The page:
352 - おかげで

The fact that おかげで is N3 grammar is a travesty.

Because it's a really awesome way to thank someone for their help. And saying thank you eloquently makes you look cool in any language.

Dictionary entry:

おかげで
thanks to; owing to; because of

Let's start with a slight variation of this grammar point---a common, polite way to tell your teacher that they are to thank for all kinds of great stuff:

おかげさまで
thanks to you

Example, pls:

A:
東京大学に合格したそうですね。おめでとう。
とうきょう だいがく に ごうかく した そうですね。 おめでとう。
I heard that you got accepted to Tokyo University. Congratulations.
Literally: "Tokyo University + に + passing (an exam) + did + heard that (=そうです). + congratulations."
Note: A more literal translation would be, "I heard that you passed the entrance exam for Tokyo University"... since that is how university admissions are handled in Japan--with entrance examinations.

B:
おかげさまで。ありがとうございます。
おかげさまで。 ありがとう ございます。
I couldn't have done it without you. Thank you.
Literally: "thank to you. + thank you."

Now, I know you must be getting really excited, because Person B just dropped a sentence that is extremely easy to duplicate and is highly useful.

Teacher:
Bro, you're, like, really good at Japanese.

You:
おかげさまで。


But what if we want to "thank" someone or something other than "you?"

Well, then we would need to do this thing I read about in a book: Grammars.

Sentence:

皮膚科でもらった塗り薬のおかげで、にきびがなくなりました。
ひふか で もらった ぬりぐすり の おかげで、 にきび が なくなりました。
My acne went away thanks to the ointment I got at the dermatologist.
Literally: "dermatology + で + received + ointment + の + thanks to, + pimples / acne + が + went away."

Thanks to A, B.
= A おかげで, B.

Since the word directly before おかげで was a noun, we put a の between them:

塗り薬のおかげで
thanks to ointment

Let's all take a moment to appreciate that the word for "ointment" is:

塗り薬
ぬりぐすり
ointment
Literally: "paint-medicine"

Well, another literal translation might be something like "plaster-medicine" or "smear-medicine." Personally, though, I'm on team "paint-medicine."

Speaking of which, when I googled "paint medicine" (for, you know, research purposes), this majestic beast popped up on my laptop screen:

And I learned a new term: "medicine hat horse."

Could today get any better?

\(*o*)/


Sorry, what was I talking about?

Oh yeah, ointment!

Err, I mean, grammar...

母が背中を押してくれたおかげで、起業する決心がつきました。
はは が せなか を おして くれた おかげ で、 きぎょう する けっしん が つきました。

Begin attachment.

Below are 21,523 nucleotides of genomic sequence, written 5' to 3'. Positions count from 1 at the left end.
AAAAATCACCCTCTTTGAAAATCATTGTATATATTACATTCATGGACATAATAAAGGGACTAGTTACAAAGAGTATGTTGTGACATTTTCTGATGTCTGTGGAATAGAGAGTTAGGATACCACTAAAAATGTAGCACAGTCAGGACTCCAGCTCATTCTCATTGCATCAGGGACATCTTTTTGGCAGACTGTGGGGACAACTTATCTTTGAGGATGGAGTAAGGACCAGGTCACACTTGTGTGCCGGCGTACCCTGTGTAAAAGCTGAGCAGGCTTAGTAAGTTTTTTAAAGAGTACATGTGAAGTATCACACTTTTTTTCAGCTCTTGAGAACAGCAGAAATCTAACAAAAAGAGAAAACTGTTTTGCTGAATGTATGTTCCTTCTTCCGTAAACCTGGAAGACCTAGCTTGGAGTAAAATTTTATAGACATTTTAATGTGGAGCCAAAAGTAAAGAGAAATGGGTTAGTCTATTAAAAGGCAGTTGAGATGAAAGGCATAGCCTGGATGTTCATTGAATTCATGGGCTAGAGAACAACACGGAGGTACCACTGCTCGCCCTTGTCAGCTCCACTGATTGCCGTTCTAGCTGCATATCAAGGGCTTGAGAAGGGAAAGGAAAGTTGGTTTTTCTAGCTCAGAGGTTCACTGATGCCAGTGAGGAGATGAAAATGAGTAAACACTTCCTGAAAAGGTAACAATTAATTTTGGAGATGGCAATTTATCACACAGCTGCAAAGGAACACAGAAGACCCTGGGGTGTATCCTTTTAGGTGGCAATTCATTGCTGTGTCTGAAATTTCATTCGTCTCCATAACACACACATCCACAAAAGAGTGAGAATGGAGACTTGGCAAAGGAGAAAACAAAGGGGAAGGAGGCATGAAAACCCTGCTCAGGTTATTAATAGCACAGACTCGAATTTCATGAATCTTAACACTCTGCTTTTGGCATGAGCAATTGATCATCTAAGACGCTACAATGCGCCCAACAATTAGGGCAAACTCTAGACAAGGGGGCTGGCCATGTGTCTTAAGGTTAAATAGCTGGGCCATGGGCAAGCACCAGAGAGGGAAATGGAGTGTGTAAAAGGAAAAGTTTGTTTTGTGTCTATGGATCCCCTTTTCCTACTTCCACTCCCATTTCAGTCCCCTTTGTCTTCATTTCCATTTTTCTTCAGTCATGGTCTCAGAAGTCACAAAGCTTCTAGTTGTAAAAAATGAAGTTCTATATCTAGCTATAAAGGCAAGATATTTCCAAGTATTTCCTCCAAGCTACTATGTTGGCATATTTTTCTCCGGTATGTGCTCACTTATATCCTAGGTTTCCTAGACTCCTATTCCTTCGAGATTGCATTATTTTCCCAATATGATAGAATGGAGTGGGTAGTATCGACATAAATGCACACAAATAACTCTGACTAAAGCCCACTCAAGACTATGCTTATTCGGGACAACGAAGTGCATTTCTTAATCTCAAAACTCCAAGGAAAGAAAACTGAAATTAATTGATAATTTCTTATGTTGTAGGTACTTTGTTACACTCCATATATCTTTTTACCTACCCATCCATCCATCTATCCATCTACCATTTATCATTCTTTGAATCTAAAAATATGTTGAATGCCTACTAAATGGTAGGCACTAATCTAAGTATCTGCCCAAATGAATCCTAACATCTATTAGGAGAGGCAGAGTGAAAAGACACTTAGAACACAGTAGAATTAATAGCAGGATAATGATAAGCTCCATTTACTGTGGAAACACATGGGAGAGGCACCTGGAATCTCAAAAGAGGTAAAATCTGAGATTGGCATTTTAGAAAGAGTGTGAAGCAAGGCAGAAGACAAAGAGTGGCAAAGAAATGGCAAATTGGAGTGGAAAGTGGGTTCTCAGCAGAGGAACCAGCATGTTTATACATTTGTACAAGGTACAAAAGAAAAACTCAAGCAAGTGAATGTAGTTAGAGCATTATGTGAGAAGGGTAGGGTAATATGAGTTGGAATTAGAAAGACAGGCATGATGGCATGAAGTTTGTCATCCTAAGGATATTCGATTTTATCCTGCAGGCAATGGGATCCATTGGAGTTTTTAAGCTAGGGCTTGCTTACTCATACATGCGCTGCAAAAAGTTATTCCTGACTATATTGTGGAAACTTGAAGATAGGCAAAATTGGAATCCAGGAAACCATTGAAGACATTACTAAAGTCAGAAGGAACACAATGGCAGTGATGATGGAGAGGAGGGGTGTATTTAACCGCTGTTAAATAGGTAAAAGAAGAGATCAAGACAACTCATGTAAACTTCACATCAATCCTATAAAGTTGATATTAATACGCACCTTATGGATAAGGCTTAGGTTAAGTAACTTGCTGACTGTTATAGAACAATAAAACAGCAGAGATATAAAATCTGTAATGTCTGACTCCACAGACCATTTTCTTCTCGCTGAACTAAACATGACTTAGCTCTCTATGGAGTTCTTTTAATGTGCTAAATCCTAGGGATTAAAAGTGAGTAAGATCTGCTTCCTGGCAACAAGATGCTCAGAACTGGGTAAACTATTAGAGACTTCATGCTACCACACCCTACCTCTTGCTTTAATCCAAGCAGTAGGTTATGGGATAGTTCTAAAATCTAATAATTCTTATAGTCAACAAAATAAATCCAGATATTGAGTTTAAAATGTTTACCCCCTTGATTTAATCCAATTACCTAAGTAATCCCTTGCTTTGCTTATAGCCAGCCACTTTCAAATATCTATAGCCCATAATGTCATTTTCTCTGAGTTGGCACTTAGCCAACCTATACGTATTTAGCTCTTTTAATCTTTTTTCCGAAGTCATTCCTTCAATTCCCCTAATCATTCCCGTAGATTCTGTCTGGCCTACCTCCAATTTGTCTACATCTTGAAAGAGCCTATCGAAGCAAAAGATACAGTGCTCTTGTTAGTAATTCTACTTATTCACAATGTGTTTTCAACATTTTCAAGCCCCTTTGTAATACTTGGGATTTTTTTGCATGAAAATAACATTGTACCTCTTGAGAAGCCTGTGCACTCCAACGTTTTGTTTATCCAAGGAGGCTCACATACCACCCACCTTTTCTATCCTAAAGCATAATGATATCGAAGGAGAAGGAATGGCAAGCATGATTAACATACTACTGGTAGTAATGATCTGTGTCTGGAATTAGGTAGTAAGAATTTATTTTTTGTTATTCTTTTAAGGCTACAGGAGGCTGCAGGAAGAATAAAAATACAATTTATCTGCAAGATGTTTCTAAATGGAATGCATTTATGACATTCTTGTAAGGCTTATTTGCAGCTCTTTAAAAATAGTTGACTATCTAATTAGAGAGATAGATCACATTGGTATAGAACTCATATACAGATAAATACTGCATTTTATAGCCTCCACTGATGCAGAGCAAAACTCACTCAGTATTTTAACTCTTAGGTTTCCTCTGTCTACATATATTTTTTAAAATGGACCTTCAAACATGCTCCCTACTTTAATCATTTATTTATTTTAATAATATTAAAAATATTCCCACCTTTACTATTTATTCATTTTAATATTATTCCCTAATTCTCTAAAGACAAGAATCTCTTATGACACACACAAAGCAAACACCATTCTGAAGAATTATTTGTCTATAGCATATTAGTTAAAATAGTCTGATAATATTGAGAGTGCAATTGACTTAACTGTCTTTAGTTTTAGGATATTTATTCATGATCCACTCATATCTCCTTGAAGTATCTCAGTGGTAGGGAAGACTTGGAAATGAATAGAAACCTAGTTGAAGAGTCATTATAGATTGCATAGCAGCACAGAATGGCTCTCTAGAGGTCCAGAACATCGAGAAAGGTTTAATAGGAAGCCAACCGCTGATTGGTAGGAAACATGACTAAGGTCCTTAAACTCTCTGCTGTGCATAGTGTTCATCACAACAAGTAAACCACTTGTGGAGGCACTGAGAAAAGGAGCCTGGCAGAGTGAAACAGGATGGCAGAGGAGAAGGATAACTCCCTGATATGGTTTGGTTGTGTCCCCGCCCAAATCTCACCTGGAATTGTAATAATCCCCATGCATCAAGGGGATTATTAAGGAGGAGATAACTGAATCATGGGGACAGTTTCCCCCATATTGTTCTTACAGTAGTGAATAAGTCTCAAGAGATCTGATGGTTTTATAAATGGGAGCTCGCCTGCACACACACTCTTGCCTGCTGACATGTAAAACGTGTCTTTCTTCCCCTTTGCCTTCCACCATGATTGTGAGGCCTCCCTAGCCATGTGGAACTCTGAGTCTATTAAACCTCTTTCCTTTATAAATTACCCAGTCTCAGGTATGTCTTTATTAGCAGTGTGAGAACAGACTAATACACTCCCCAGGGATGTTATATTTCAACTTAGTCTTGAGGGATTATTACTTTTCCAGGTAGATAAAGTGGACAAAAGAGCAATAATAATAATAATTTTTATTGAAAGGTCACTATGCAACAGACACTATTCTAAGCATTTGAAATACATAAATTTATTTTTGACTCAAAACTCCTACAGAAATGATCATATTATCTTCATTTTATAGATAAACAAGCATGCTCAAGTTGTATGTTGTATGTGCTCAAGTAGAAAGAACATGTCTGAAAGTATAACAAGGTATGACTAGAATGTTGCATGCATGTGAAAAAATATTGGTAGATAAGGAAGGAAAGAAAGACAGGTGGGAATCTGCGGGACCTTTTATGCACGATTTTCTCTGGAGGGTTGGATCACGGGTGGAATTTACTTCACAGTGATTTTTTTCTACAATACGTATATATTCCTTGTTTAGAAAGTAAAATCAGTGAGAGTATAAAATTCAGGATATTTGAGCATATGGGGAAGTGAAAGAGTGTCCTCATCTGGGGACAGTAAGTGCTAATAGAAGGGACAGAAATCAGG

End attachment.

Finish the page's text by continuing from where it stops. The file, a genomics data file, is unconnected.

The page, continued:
It was thanks to a supportive push from my mom that I got the resolve to start my own business.
Literally: "mother + が + back + を + push (and) + gave (me) + thanks to, + starting a business + do + determination / resolution + が + stuck."

This time we had a past tense plain form verb right before おかげで.

Since おかげで gets real personal with plain-form verbs, we can put them right next to each other:

押してくれたおかげで
thanks to being pushed


What if you're not 100% sure that A is to thank for B?

Well...

To express our doubt, we can swap out で with か:

タバコをやめたおかげか、最近ご飯がおいしく感じるようになった。
タバコ を やめた おかげか、 さいきん ごはん が おいしく かんじる ように なった。
Lately food has been tasting better, maybe thanks to the fact that I quit smoking.
Literally: "tobacco + を + quit + thanks to? + lately + food + が + tastily + feel + ように + became."

We also don't use で when おかげ is at the very end of our sentence.

In that case, で (which tends to only come at the end of sentences that are requests/commands) becomes です:

わたしが無事に卒業できたのは、熱心に勉強を手伝ってくれた友人たちのおかげです
わたし が ぶじ に そつぎょう できた の は、 ねっしん に べんきょう を てつだって くれた ゆうじん たち の おかげ です。
I was able to graduate without problems thanks to my friends, who enthusiastically helped me with my studies.
Literally: "I + が + safely / without problems + graduation + was able to do + のは, + enthusiastically + studies + を + help (and) + gave (me) + close friends + の + thanks to."

That's all for this one.

I would tell you to go study, but I have a feeling you're faced with more pressing matters at the moment--like googling different breeds of horses.




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